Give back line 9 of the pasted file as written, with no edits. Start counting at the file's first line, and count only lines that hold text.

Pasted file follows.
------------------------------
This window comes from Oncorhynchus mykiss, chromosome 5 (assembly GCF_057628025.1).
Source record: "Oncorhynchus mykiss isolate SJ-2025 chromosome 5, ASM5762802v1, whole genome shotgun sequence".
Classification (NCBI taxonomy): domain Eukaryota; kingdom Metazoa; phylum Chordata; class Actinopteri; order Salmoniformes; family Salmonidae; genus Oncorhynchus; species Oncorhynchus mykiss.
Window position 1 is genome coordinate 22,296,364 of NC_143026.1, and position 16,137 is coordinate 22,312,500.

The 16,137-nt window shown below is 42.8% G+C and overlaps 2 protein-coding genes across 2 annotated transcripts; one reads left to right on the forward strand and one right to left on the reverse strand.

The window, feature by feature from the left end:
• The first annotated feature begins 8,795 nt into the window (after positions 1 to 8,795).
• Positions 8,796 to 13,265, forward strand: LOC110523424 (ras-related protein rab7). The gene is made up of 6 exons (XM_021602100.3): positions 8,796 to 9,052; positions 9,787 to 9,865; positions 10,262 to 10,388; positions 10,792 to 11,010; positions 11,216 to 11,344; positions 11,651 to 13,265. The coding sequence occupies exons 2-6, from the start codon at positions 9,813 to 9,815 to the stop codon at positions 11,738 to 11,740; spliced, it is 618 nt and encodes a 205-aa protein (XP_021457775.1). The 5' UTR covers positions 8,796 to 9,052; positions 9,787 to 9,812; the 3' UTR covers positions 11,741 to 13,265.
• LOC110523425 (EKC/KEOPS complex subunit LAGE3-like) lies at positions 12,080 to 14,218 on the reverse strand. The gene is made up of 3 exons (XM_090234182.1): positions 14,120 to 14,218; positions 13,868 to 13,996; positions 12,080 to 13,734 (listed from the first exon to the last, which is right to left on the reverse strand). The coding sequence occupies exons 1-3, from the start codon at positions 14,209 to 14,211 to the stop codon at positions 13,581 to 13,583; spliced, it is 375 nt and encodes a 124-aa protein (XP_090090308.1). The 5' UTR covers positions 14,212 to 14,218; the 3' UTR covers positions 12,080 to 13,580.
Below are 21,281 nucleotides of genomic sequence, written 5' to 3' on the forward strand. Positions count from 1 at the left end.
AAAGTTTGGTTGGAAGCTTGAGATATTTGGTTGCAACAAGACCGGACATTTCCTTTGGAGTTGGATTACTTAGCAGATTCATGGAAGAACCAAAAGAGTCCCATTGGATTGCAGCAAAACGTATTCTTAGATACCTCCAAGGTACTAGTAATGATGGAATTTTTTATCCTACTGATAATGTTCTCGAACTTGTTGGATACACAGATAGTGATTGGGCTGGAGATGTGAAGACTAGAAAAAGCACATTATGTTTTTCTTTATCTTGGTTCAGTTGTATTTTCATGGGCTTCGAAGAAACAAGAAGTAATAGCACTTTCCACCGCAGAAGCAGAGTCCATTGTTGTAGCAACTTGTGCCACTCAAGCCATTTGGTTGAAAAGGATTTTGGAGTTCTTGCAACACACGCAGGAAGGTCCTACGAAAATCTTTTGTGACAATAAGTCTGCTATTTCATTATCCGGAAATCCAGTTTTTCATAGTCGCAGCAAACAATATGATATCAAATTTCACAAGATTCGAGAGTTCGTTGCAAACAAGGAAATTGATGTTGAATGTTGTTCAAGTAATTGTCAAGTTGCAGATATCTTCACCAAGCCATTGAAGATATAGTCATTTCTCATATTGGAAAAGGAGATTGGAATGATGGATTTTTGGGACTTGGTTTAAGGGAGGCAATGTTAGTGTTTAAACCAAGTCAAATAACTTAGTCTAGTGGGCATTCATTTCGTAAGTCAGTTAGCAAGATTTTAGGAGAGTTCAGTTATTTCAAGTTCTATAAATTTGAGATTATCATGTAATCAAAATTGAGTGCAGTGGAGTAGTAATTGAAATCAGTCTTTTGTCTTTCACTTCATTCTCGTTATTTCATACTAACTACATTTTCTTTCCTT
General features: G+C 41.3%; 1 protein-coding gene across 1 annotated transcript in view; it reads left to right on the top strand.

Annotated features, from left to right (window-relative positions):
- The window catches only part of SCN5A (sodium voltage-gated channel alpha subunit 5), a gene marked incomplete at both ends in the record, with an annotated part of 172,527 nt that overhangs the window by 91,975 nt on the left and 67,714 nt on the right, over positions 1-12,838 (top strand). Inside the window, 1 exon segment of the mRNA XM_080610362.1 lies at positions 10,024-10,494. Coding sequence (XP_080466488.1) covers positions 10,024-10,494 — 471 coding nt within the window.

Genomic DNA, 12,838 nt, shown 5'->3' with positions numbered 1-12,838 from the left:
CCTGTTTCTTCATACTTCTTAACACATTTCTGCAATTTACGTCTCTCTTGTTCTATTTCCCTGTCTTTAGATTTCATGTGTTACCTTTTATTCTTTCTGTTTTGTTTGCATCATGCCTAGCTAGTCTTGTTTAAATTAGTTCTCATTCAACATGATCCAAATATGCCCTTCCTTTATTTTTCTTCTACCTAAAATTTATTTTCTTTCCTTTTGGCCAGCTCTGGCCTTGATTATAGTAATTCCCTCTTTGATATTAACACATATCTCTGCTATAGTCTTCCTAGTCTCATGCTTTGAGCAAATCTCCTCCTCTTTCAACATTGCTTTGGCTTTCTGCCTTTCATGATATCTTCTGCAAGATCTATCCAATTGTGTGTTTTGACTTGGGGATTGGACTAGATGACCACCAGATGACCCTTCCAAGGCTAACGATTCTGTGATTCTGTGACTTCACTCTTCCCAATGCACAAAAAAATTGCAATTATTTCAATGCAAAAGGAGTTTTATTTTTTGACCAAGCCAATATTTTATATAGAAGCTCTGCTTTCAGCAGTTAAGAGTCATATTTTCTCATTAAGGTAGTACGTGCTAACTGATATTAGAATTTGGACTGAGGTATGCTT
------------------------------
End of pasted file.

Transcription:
• LOC110523425 (EKC/KEOPS complex subunit LAGE3-like) lies at positions 12,080 to 14,218 on the reverse strand. The gene is made up of 3 exons (XM_090234182.1): positions 14,120 to 14,218; positions 13,868 to 13,996; positions 12,080 to 13,734 (listed from the first exon to the last, which is right to left on the reverse strand). The coding sequence occupies exons 1-3, from the start codon at positions 14,209 to 14,211 to the stop codon at positions 13,581 to 13,583; spliced, it is 375 nt and encodes a 124-aa protein (XP_090090308.1). The 5' UTR covers positions 14,212 to 14,218; the 3' UTR covers positions 12,080 to 13,580.